Dietary fibre is of interest to both science and industry, and yet despite growing awareness of its benefits to health and nutrition, intakes remain below the recommended level. Industry has responded by developing new applications, products and processes to help consumers increase their fibre intake in a convenient way. While regulations on health claims are being developed for example in the EU, some countries have allowed the use of health claims to help promote consumer awareness of the benefits of a higher fibre intake, and to inform consumers of good sources of fibre. At the same time science is developing the concept of dietary fibre. The mechanisms and actual components behind the physiological effects are of particular interest, and so are the analytical tools to measure these. The fate of dietary fibre in the gut, where certain fibre components are fermented and converted by microbes gains a great deal of attention. The role of molecular weight and viscosity of dietary fibre components in determining the health benefits are also discussed. This book is essential reading for all researchers and those who concern themselves with bioprocesses and food technology. "Dietary Fibre Components and Functions" covers the most up-to-date research available on dietary fibre and will be an indispensable tool for all scientists involved in research and development in this field.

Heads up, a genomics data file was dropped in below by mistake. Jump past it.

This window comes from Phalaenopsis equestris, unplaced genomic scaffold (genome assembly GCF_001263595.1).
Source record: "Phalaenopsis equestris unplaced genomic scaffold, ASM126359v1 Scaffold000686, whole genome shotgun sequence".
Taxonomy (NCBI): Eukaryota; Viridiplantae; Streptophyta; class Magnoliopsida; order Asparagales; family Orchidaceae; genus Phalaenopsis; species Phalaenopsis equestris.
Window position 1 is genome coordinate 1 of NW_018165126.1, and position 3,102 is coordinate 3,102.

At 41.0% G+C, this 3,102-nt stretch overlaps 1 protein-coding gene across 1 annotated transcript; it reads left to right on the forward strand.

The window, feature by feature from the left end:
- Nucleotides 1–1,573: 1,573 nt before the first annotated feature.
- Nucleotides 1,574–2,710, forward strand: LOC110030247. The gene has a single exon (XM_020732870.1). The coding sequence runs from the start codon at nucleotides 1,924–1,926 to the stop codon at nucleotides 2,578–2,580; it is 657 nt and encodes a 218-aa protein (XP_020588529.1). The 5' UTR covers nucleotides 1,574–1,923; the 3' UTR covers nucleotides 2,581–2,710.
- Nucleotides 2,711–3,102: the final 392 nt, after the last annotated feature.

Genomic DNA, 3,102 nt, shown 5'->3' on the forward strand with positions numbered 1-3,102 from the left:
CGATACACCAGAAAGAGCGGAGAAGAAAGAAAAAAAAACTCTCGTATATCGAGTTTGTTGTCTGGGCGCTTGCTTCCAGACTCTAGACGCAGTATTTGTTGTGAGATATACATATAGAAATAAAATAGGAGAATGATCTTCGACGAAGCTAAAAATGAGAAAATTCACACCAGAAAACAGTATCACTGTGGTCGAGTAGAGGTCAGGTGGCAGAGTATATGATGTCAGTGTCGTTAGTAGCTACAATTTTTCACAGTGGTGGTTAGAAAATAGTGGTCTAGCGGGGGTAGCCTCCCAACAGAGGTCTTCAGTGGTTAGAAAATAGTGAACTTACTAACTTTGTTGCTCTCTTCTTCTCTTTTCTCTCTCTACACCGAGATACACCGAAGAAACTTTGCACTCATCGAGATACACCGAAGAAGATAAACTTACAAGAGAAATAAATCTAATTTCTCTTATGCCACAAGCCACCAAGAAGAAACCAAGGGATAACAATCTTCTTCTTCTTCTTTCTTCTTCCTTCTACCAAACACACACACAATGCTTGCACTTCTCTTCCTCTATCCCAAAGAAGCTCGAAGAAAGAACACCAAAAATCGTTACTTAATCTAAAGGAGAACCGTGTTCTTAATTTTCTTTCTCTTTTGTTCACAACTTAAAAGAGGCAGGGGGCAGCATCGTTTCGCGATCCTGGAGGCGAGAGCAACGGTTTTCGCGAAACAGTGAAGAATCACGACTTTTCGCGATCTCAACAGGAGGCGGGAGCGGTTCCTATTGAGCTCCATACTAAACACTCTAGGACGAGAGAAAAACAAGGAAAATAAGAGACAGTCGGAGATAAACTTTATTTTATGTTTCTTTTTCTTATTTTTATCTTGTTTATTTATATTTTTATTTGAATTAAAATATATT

Hocking, Martin B.|Hocking, Martin B. B.|Hocking, Martin Blake